To a certain extent, La MaMa specialized in the one-act in its early phase. Shepard, Wilson and others would stage their longer works later and elsewhere, but they cut their teeth with trenchant short plays with Ms. Stewart. Notable one-acts that premiered at La MaMa in the 1960s included Shepard's Chicago, Dog and Melodrama Play, Wilson's Home Free and This Is Rill Speaking, Leonard Melfi's Birdbath, Line by Israel Horowitz, and H.M. Koutoukas' Medea in the Laundromat. Some of these were packaged as Six From La MaMa and produced commercially by Ted Mann at the Martinique Theatre in 1966. American Hurrah, the most significant play produced by Van Itallie, and a landmark in OOB history, was essentially a collection of three thematically joined one-acts.
By 1967, La MaMa had achieved nonprofit status and in 1969 it won grants from the Ford, Rockefeller, and Doris Duke Foundation. The company moved to a former meatpacking plant on E. 4th Street and stayed there. The top floor served as Ms. Stewart's home. It later expanded operations to 66 E. 4th Street, a space two doors away, referred to as The Annex.
La MaMa productions — and production qualities — were often rough around the edges and had a improvised air. "In its combative anarchy and outrageous iconoclasm," wrote Village Voice theatre editor Ross Wetzsteon, "in its rebellion against traditional definitions of 'talent,' and in its aggressive intimacy with its audience, Off-Off-Broadway made even Off-Broadway seem conventional." Shows experimented with writing styles, performance styles, even the relationship with the theatregoer.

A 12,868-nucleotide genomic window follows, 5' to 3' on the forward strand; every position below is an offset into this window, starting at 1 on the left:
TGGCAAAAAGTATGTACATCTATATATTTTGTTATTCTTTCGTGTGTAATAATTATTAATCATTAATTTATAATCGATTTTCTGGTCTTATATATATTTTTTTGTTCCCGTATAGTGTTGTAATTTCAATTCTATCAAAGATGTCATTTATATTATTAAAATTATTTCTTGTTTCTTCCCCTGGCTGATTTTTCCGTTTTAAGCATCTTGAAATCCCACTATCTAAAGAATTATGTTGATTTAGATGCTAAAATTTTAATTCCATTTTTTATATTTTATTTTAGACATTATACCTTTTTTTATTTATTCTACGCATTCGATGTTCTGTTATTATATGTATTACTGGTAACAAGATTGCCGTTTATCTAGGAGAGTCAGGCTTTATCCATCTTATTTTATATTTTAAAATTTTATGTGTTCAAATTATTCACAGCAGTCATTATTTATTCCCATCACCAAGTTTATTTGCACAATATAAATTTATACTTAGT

In the years to come, Ms. Stewart opened her theatre to troupes from a wide range of countries, more than 70 nations in total, and, partly as a result, its connection to the New York theatre scene grew less vital, and its cultural influence, as it applied to the advancement of American theatre, lessened. The 1990s, however, saw a new generation of tenant nest in La MaMa theatres, include the Sedaris siblings, who created a series of wildly popular comic pieces includign One Woman Shoe, Target Margin Theatre, playwright Jim Neu and John Kelly.
La MaMa has been honored with over 30 Obie Awards, and dozens of Drama Desk Awards, Bessie Awards and Villager Awards.
In 1985, the MacArthur Foundation gave her "Genius" Award. She used the $300,000 grant to buy a former monastery in Umbria, Italy, and turned it into an international theatre center.
According to the New York Times, she was married at least once and had a son, Larry Hovell, who died in 1998. Her survivors include an adopted son, Duk Hyung Yoo, and eight grandchildren.